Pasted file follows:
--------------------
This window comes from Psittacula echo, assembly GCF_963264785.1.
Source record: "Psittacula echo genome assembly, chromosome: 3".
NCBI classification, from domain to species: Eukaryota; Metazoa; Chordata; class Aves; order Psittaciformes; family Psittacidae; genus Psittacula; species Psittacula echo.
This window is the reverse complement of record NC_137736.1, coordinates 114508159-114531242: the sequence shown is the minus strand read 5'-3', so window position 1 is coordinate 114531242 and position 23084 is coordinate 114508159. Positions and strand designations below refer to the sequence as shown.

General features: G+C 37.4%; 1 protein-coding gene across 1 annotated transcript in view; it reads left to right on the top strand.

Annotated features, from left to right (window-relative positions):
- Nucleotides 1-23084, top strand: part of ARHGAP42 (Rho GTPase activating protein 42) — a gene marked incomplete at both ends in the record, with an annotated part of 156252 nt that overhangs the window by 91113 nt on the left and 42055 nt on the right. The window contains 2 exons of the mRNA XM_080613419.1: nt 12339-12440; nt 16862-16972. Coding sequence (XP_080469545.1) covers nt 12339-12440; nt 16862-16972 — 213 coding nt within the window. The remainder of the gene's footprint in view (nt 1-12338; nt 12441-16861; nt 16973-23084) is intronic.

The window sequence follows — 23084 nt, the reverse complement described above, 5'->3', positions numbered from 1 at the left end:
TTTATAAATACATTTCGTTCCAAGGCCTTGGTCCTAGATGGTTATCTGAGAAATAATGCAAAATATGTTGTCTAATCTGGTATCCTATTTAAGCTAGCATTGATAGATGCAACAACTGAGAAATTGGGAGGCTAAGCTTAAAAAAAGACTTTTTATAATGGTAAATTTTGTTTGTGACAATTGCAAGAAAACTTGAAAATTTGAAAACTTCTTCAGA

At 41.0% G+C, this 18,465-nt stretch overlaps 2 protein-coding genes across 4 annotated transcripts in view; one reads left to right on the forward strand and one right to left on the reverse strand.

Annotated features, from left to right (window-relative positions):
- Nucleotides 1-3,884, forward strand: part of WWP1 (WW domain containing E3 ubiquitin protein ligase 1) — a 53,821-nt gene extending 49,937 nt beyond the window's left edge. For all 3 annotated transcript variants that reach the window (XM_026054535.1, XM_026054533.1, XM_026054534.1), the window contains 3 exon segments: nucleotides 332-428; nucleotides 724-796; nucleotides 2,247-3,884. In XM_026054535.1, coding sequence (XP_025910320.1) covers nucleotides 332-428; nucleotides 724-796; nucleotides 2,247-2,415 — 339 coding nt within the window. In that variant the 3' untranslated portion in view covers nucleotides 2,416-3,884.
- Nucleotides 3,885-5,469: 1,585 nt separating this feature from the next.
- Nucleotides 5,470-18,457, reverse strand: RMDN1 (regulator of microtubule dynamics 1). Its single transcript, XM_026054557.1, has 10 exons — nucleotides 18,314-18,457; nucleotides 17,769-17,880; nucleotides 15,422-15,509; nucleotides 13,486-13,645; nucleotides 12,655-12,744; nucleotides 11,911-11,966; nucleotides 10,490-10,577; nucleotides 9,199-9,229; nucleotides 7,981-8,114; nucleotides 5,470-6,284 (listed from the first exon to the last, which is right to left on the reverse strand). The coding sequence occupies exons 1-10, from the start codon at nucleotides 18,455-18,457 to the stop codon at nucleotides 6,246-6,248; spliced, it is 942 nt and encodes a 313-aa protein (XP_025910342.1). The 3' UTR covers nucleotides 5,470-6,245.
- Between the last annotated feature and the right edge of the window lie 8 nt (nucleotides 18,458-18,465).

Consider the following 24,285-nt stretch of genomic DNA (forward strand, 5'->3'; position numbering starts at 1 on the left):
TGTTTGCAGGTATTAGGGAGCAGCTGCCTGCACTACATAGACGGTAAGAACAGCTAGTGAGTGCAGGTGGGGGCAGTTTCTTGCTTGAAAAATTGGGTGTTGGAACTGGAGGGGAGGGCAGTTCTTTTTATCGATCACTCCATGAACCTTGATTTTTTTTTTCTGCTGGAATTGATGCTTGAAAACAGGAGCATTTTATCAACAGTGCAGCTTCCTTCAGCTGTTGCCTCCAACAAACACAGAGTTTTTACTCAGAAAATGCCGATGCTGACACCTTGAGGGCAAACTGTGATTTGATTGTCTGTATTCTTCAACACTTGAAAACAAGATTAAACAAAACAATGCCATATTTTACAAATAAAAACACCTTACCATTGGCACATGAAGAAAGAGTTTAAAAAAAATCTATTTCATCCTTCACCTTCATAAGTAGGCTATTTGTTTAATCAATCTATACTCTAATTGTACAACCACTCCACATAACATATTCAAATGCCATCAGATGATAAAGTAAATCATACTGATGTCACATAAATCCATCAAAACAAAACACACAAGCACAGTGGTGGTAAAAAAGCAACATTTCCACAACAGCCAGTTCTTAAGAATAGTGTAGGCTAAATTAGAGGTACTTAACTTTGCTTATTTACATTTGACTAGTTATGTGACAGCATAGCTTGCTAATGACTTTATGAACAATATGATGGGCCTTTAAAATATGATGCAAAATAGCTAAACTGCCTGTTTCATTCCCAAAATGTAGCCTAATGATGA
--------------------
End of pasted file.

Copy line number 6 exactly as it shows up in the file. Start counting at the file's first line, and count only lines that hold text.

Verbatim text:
Annotated features, from left to right (window-relative positions):